As for how this particular Markov works, viewing the source code of this page will give you the best understanding: http://www.tangotiger.net/markov.html (right click, select “View Source”). But the gist of it is this:

1) Begin with the basic probabilities of singles, doubles, walks, etc. (per PA)

2) Start with the bases loaded, 2 out state — the probability of you not scoring more in the inning is equal to the chance that you’ll make an out. Next comes the runner on 3rd, 2 out, with one open base situation: now it’s possible that the batter will walk, which will not result in a score, or that he will make an out, so the chances of not scoring are a little higher. If the only runner is on 3rd, then there can be two walks without scoring, so you multiply the chance of a walk with the chance of not scoring in the previously mentioned (2 runners) state, and again add the chance of making an out. It gets more and more complex as you go on, figuring in the chances of taking extra bases on hits or outs, and chaining off of one or more of the simpler states.

3) Find the chance of the runner scoring from a particular base by calculating 1 minus the average of the applicable states (you have to convert from the chance of not scoring, which is something I believe Tango did to make the calculations more efficient).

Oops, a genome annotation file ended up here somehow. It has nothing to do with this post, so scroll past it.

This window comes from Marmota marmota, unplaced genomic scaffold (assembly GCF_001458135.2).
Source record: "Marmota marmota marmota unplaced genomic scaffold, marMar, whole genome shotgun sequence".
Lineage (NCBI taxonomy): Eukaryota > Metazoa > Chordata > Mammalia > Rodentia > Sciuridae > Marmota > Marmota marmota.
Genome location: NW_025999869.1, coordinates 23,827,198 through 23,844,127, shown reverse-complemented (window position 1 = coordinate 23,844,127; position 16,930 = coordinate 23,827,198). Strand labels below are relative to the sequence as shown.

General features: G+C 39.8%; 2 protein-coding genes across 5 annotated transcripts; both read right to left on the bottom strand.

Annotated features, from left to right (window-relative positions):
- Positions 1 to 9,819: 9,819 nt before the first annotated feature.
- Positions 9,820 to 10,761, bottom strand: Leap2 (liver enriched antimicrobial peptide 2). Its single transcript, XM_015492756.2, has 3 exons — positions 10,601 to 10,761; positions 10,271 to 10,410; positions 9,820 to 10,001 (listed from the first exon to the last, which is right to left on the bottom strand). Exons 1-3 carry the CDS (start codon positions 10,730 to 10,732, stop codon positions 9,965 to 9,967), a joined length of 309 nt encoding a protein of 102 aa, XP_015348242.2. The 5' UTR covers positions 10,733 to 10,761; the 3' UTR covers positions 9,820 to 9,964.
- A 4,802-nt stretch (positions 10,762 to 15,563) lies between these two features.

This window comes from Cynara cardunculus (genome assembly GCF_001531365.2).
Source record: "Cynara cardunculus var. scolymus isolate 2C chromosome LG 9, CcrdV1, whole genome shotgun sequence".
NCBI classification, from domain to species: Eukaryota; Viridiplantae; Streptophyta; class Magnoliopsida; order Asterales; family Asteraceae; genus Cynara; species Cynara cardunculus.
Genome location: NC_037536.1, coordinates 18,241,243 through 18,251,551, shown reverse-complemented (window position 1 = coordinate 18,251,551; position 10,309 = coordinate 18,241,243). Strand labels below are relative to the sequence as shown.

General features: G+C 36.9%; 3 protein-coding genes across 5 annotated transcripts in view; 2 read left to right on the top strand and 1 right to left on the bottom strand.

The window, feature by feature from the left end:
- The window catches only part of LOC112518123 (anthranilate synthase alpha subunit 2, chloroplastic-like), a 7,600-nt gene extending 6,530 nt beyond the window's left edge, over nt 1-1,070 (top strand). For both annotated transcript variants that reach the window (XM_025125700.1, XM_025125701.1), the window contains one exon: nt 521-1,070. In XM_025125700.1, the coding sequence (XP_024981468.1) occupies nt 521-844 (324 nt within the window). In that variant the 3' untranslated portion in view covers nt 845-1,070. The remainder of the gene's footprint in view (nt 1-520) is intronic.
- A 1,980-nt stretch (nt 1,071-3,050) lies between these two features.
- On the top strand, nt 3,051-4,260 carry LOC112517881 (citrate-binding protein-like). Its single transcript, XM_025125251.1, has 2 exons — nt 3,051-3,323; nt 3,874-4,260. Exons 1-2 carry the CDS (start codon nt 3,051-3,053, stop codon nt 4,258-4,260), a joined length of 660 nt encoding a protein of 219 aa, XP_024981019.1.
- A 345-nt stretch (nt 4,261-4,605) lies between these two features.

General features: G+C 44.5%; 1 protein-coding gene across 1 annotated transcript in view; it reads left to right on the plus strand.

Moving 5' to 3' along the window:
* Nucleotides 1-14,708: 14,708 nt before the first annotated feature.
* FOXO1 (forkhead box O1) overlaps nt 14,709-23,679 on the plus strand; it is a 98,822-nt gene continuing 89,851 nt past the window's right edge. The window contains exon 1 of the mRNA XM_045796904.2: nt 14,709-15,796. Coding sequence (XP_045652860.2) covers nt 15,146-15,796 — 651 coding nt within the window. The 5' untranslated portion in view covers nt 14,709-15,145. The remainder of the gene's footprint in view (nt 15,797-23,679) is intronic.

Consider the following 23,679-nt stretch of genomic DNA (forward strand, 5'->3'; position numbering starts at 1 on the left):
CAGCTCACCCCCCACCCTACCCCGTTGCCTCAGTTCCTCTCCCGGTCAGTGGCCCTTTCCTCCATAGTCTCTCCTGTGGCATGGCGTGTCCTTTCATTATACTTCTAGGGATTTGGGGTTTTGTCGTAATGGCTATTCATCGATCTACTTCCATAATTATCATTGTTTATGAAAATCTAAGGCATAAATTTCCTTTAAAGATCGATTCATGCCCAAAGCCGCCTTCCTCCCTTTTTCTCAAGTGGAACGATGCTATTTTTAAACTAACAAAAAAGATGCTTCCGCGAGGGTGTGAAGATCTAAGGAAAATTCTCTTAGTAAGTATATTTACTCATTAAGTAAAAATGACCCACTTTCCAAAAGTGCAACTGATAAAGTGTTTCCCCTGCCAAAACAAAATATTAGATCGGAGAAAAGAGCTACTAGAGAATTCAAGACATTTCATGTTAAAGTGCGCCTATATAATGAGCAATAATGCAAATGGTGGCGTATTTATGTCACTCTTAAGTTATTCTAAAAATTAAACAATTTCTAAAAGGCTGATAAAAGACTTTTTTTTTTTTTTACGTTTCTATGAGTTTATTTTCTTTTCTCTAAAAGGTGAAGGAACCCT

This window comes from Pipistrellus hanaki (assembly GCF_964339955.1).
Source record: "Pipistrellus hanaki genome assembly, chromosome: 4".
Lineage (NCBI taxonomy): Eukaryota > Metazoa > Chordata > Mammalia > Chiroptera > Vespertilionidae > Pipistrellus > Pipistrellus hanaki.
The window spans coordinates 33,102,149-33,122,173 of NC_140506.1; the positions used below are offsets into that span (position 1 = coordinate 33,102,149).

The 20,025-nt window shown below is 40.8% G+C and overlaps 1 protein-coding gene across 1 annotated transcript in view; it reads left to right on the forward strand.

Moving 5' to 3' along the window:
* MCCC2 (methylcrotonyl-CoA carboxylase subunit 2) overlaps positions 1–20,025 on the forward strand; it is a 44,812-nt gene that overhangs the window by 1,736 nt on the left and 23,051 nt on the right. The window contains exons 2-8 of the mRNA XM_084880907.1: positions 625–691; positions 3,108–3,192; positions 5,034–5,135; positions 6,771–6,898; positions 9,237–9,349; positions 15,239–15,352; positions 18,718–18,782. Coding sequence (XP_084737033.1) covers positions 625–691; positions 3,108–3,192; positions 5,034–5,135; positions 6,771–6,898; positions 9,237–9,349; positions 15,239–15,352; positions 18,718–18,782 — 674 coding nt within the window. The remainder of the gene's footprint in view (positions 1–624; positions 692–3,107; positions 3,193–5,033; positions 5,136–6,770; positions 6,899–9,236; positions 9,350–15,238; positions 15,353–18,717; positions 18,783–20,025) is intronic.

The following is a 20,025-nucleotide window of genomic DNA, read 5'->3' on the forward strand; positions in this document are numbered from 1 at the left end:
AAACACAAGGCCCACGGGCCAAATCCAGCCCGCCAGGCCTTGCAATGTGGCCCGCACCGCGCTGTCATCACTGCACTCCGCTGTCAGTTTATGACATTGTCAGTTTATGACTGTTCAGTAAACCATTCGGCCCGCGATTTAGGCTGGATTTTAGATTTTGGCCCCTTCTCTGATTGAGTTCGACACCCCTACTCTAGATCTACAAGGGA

4) Apply these chances to the chances of a batter getting on the applicable bases.

5) Find total runs per game by adding up the chances in step 4 (plus the chance of a HR) and multiplying by the team’s expected PA per game.

Hopefully that makes some sense. It’s not simple, as you can see in the Calculations sheet.

]]>For example, if there is a 50% chance of rain tomorrow given that it rained today, and a 10% chance of rain if it was dry today, that could be modeled by a Markov Chain. This is because the next day’s weather can be predicted based on the weather today, and ALL YOU NEED TO KNOW is the weather today. You would write it like this:

S = [0,1] ~ The State Space, or possible outcomes. 0=Dry, 1=Rain

P = 0 1

0 [.9 .1]

1 [.5 .5]

This is called the Probability Transition Matrix. The vertical 0,1 represents the weather today, the horizontal 0,1 represents the weather tomorrow. This tells you if it is dry today (vertical 0), it will be dry tomorrow (horizontal 0) with probability .9, and rain tomorrow with probability .1. If it is raining today (vertical 1) is will be dry tomorrow (horizontal 0) with probability .5 and rain tomorrow with probability .5.

Feel free to ask any more questions! I hope my formatting comes out.

]]>Secondly, I would say that you should write more articles, but I realize that it probably takes an immense amount of research for each one, so instead I’ll say that you should keep prioritizing quality over quantity.

Thirdly, how the hell do you do a Markov chain?

]]>Would anybody be interested in a simulator of that?

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